We all have a tendency to think that the world must conform to our prejudices. The opposite view involves some effort of thought, and most people would die sooner than think—in fact, they do so. But the fact that a spherical universe seems odd to people who have been brought up on Euclidean prejudices is no evidence that it is impossible.

Confusion has occurred because Russell’s book has been reprinted and revised several times over the years. The humorous statement above was omitted from the revised 1958 edition and subsequent editions.

Interestingly, Bertrand Russell did not create this joke. An elaborate version was in circulation by 1913. Below are additional selected citations and further details in chronological order.

Continue reading Most People Would Die Sooner Than Think—In Fact, They Do So


  1. 1925, The ABC of Relativity by Bertrand Russell, Chapter XI: Is the Universe Finite?, Quote Page 166, Harper & Brothers, New York. (Verified with scans)

“The Labour of Two Days, Is That for Which You Ask Two Hundred Guineas!” “No; I Ask It for the Knowledge of a Lifetime.”

James McNeill Whistler? Pablo Picasso? John Ruskin? Apocryphal?

Dear Quote Investigator: According to legend a famous painter once created a work of art in a very rapid and seemingly slipshod fashion. Yet the price assigned to the piece was exorbitant. The artist was asked why the price of the painting was so large when the time expended in its construction was so small. The reply was something like:

I am not asking this high price for a brief amount of work. I ask it for the knowledge gained during the efforts of a lifetime.

I have heard versions of this anecdote referring to James McNeill Whistler and Pablo Picasso. Would you please examine this topic?

Quote Investigator: In 1877 James McNeill Whistler exhibited several paintings including “Nocturne in Black and Gold” at the Grosvenor Gallery in London which was operated by Sir Coutts Lindsay and his wife. The famous art critic John Ruskin’s evaluation was extraordinarily harsh; the prices were absurdly high, and the technique was crude he maintained. Emphasis added to excerpts by QI: 1

For Mr. Whistler’s own sake, no less than for the protection of the purchaser, Sir Coutts Lindsay ought not to have admitted works into the gallery in which the ill-educated conceit of the artist so nearly approached the aspect of wilful imposture. I have seen and heard much of cockney impudence before now, but never expected to hear a coxcomb ask two hundred guineas for flinging a pot of paint in the public’s face.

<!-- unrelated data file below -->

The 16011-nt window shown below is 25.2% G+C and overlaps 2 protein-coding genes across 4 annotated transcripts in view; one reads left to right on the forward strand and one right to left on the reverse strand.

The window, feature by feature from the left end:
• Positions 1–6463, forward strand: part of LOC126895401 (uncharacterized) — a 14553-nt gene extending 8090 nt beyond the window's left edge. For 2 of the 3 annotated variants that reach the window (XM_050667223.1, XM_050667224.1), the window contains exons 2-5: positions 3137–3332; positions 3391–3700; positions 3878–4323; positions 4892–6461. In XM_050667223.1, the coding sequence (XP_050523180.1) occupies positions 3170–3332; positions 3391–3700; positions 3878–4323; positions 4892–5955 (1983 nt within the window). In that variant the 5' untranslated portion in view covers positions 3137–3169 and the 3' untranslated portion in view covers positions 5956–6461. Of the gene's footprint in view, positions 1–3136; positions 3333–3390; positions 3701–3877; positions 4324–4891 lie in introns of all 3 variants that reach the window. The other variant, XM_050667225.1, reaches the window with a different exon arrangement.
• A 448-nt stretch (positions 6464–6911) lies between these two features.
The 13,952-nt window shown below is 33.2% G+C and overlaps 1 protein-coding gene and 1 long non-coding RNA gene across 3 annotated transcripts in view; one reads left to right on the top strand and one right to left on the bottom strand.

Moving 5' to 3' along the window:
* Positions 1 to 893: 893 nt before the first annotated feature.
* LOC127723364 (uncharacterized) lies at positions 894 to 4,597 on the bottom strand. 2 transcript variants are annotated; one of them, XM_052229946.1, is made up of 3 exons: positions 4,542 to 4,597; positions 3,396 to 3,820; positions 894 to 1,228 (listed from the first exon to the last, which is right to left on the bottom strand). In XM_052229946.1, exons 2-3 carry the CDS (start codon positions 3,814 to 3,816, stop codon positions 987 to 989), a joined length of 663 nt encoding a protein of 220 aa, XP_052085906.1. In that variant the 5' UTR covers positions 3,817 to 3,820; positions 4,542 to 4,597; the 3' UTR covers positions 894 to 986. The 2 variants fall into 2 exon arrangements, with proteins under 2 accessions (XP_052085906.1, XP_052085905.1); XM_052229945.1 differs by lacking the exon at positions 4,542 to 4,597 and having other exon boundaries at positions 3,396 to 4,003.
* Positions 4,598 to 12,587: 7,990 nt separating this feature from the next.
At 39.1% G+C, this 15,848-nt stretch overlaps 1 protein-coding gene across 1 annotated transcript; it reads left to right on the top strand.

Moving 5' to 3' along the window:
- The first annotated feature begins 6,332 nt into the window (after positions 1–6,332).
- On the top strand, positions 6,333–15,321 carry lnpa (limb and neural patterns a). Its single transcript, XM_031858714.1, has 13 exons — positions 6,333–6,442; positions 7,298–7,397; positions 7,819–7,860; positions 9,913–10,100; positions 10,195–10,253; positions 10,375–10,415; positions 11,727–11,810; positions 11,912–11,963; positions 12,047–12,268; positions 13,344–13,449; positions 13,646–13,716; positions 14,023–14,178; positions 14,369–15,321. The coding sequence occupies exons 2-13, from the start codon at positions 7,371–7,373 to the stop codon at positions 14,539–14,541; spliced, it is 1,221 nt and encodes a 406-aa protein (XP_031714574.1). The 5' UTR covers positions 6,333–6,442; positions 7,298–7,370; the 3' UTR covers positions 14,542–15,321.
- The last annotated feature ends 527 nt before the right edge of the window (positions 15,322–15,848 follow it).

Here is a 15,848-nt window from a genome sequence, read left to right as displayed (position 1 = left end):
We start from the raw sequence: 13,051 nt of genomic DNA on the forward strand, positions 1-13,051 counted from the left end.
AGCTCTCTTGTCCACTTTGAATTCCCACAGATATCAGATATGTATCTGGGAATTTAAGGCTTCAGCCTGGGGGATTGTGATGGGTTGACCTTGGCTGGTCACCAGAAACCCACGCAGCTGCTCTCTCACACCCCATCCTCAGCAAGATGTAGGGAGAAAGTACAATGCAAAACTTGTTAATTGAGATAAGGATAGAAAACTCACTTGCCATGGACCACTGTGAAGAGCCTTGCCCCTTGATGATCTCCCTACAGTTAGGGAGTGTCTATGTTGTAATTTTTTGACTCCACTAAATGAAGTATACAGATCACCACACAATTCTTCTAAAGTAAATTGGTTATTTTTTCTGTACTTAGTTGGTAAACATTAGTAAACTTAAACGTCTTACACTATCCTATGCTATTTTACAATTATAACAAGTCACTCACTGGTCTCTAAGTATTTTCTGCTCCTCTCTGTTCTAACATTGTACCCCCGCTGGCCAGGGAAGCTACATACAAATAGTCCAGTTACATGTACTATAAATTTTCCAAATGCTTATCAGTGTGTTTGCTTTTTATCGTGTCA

Whistler believed that Ruskin’s remarks were libelous, and he initiated a court case against the critic. In 1878 “The Times” of London wrote about the trial and described Whistler’s testimony. The painter admitted that “Nocturne in Black and Gold” was completed quickly, but he believed it was still quite valuable: 2

Of course, he expected that his pictures would be criticized. The “Nocturne in Black and Gold” he knocked off in a couple of days. He painted the picture one day and finished it off the next. He did not give his pictures time to mellow, but he exposed them in the open air, as he went on with his work, to dry. He did not ask 200 guineas for two days’ work; he asked it for the knowledge he had gained in the work of a lifetime.

Whistler prevailed at trial, but the jury awarded him only the nominal sum of one farthing. In addition, the judge did not allow Whistler to recover the costs he incurred while arguing the lawsuit.

Whistler published a transcript of his remarks during the trial within his 1890 book “The Gentle Art of Making Enemies”. See further below to read that text.

A thematically similar anecdote about Pablo Picasso is also circulating, and information about that topic is available here. Another pertinent tale called “Knowing where to tap” is examined here.

Below are additional selected citations in chronological order.

Continue reading “The Labour of Two Days, Is That for Which You Ask Two Hundred Guineas!” “No; I Ask It for the Knowledge of a Lifetime.”


  1. 1879, The Annual Register: A Review of Public Events at Home and Abroad for the Year 1878, Part II, Remarkable Trials: Whistler v. Ruskin, Start Page 215, Quote Page 216 and 217, Rivingtons, London. (Google Books Full View) link
  2. 1878 November 26, The Times, Whistler v. Ruskin: Before Baron Huddleston and a Special Jury, Quote Page 9, Column 2, London, England. (The Times Digital Archive of Gale Cengage)